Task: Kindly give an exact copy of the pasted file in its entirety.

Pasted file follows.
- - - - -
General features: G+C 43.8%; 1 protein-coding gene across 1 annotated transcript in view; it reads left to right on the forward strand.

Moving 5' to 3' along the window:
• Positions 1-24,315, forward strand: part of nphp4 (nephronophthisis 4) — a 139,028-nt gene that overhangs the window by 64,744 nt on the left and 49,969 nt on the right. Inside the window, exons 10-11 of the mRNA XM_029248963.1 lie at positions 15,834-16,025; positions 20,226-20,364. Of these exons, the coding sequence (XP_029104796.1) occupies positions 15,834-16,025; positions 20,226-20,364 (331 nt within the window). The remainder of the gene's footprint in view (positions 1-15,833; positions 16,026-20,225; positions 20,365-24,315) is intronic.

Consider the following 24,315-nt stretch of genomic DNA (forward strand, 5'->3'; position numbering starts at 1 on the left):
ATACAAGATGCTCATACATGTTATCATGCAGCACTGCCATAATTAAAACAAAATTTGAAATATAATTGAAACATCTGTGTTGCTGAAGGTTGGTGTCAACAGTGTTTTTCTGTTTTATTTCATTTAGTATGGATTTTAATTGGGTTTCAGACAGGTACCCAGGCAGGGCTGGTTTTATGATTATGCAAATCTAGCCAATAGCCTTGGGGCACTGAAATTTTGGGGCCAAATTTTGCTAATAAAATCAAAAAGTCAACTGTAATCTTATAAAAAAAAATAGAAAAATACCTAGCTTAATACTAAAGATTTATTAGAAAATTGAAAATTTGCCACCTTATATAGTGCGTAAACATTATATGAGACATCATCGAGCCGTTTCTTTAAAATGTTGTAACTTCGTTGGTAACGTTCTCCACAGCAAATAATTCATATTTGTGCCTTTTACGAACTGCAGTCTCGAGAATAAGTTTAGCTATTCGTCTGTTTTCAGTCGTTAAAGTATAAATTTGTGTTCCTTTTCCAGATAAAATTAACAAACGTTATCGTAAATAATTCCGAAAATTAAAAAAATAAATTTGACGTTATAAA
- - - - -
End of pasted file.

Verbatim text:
General features: G+C 43.8%; 1 protein-coding gene across 1 annotated transcript in view; it reads left to right on the forward strand.

Moving 5' to 3' along the window:
• Positions 1-24,315, forward strand: part of nphp4 (nephronophthisis 4) — a 139,028-nt gene that overhangs the window by 64,744 nt on the left and 49,969 nt on the right. Inside the window, exons 10-11 of the mRNA XM_029248963.1 lie at positions 15,834-16,025; positions 20,226-20,364. Of these exons, the coding sequence (XP_029104796.1) occupies positions 15,834-16,025; positions 20,226-20,364 (331 nt within the window). The remainder of the gene's footprint in view (positions 1-15,833; positions 16,026-20,225; positions 20,365-24,315) is intronic.

Consider the following 24,315-nt stretch of genomic DNA (forward strand, 5'->3'; position numbering starts at 1 on the left):
ATACAAGATGCTCATACATGTTATCATGCAGCACTGCCATAATTAAAACAAAATTTGAAATATAATTGAAACATCTGTGTTGCTGAAGGTTGGTGTCAACAGTGTTTTTCTGTTTTATTTCATTTAGTATGGATTTTAATTGGGTTTCAGACAGGTACCCAGGCAGGGCTGGTTTTATGATTATGCAAATCTAGCCAATAGCCTTGGGGCACTGAAATTTTGGGGCCAAATTTTGCTAATAAAATCAAAAAGTCAACTGTAATCTTATAAAAAAAAATAGAAAAATACCTAGCTTAATACTAAAGATTTATTAGAAAATTGAAAATTTGCCACCTTATATAGTGCGTAAACATTATATGAGACATCATCGAGCCGTTTCTTTAAAATGTTGTAACTTCGTTGGTAACGTTCTCCACAGCAAATAATTCATATTTGTGCCTTTTACGAACTGCAGTCTCGAGAATAAGTTTAGCTATTCGTCTGTTTTCAGTCGTTAAAGTATAAATTTGTGTTCCTTTTCCAGATAAAATTAACAAACGTTATCGTAAATAATTCCGAAAATTAAAAAAATAAATTTGACGTTATAAA